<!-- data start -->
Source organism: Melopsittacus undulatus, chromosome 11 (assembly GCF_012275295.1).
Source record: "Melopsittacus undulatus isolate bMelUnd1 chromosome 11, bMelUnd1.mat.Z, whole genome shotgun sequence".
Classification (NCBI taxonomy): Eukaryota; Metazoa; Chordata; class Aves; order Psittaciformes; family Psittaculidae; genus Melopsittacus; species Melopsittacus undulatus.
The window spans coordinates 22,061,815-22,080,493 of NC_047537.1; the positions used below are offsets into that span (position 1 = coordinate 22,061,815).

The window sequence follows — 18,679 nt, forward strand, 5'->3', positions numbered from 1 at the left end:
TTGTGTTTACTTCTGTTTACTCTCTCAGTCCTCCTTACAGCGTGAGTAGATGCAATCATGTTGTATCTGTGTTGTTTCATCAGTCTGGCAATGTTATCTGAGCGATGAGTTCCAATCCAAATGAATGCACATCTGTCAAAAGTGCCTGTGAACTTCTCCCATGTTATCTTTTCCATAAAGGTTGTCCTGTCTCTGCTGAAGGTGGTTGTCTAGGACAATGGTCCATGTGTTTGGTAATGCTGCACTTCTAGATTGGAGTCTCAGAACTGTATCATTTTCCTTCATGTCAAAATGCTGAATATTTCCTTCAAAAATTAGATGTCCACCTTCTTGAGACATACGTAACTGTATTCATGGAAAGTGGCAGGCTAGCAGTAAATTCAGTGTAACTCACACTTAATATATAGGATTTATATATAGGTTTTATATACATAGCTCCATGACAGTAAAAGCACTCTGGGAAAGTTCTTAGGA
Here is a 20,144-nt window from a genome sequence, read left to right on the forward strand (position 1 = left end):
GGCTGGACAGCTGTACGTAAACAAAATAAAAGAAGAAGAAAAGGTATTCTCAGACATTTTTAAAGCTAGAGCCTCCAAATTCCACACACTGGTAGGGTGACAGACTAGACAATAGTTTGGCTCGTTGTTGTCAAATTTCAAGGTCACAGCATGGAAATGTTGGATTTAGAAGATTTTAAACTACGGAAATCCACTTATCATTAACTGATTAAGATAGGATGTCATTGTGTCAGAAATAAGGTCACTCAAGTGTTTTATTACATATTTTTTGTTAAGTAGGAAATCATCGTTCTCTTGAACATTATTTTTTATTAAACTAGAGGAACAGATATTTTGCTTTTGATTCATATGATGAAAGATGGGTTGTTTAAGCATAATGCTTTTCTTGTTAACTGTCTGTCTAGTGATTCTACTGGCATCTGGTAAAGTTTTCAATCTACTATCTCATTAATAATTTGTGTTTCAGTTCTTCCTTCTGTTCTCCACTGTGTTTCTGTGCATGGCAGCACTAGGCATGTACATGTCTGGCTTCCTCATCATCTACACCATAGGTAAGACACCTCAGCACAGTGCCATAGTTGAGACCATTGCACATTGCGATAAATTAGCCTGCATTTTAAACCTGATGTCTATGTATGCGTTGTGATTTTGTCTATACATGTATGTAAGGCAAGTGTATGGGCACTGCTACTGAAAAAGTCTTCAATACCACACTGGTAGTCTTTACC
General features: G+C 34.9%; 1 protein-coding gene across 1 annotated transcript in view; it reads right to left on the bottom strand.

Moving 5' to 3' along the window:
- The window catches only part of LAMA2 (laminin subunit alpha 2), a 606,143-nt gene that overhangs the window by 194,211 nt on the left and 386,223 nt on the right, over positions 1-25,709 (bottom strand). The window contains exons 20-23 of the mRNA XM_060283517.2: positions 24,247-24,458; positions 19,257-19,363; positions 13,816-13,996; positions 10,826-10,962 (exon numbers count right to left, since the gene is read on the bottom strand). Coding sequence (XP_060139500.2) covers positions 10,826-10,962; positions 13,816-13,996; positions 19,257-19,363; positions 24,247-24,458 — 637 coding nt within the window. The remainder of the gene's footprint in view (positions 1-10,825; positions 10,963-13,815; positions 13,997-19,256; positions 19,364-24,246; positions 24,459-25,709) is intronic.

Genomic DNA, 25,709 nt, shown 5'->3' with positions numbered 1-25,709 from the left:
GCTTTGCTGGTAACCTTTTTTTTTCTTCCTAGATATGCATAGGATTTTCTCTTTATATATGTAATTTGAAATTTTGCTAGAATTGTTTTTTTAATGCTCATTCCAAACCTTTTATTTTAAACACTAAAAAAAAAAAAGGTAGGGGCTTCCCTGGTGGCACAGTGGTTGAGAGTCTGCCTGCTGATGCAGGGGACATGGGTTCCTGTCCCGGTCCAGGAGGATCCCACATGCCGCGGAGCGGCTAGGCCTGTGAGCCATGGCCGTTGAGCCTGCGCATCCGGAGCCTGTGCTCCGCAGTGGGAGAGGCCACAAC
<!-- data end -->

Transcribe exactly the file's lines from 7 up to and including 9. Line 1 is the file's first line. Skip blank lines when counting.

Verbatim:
Here is a 20,144-nt window from a genome sequence, read left to right on the forward strand (position 1 = left end):
GGCTGGACAGCTGTACGTAAACAAAATAAAAGAAGAAGAAAAGGTATTCTCAGACATTTTTAAAGCTAGAGCCTCCAAATTCCACACACTGGTAGGGTGACAGACTAGACAATAGTTTGGCTCGTTGTTGTCAAATTTCAAGGTCACAGCATGGAAATGTTGGATTTAGAAGATTTTAAACTACGGAAATCCACTTATCATTAACTGATTAAGATAGGATGTCATTGTGTCAGAAATAAGGTCACTCAAGTGTTTTATTACATATTTTTTGTTAAGTAGGAAATCATCGTTCTCTTGAACATTATTTTTTATTAAACTAGAGGAACAGATATTTTGCTTTTGATTCATATGATGAAAGATGGGTTGTTTAAGCATAATGCTTTTCTTGTTAACTGTCTGTCTAGTGATTCTACTGGCATCTGGTAAAGTTTTCAATCTACTATCTCATTAATAATTTGTGTTTCAGTTCTTCCTTCTGTTCTCCACTGTGTTTCTGTGCATGGCAGCACTAGGCATGTACATGTCTGGCTTCCTCATCATCTACACCATAGGTAAGACACCTCAGCACAGTGCCATAGTTGAGACCATTGCACATTGCGATAAATTAGCCTGCATTTTAAACCTGATGTCTATGTATGCGTTGTGATTTTGTCTATACATGTATGTAAGGCAAGTGTATGGGCACTGCTACTGAAAAAGTCTTCAATACCACACTGGTAGTCTTTACC
General features: G+C 34.9%; 1 protein-coding gene across 1 annotated transcript in view; it reads right to left on the bottom strand.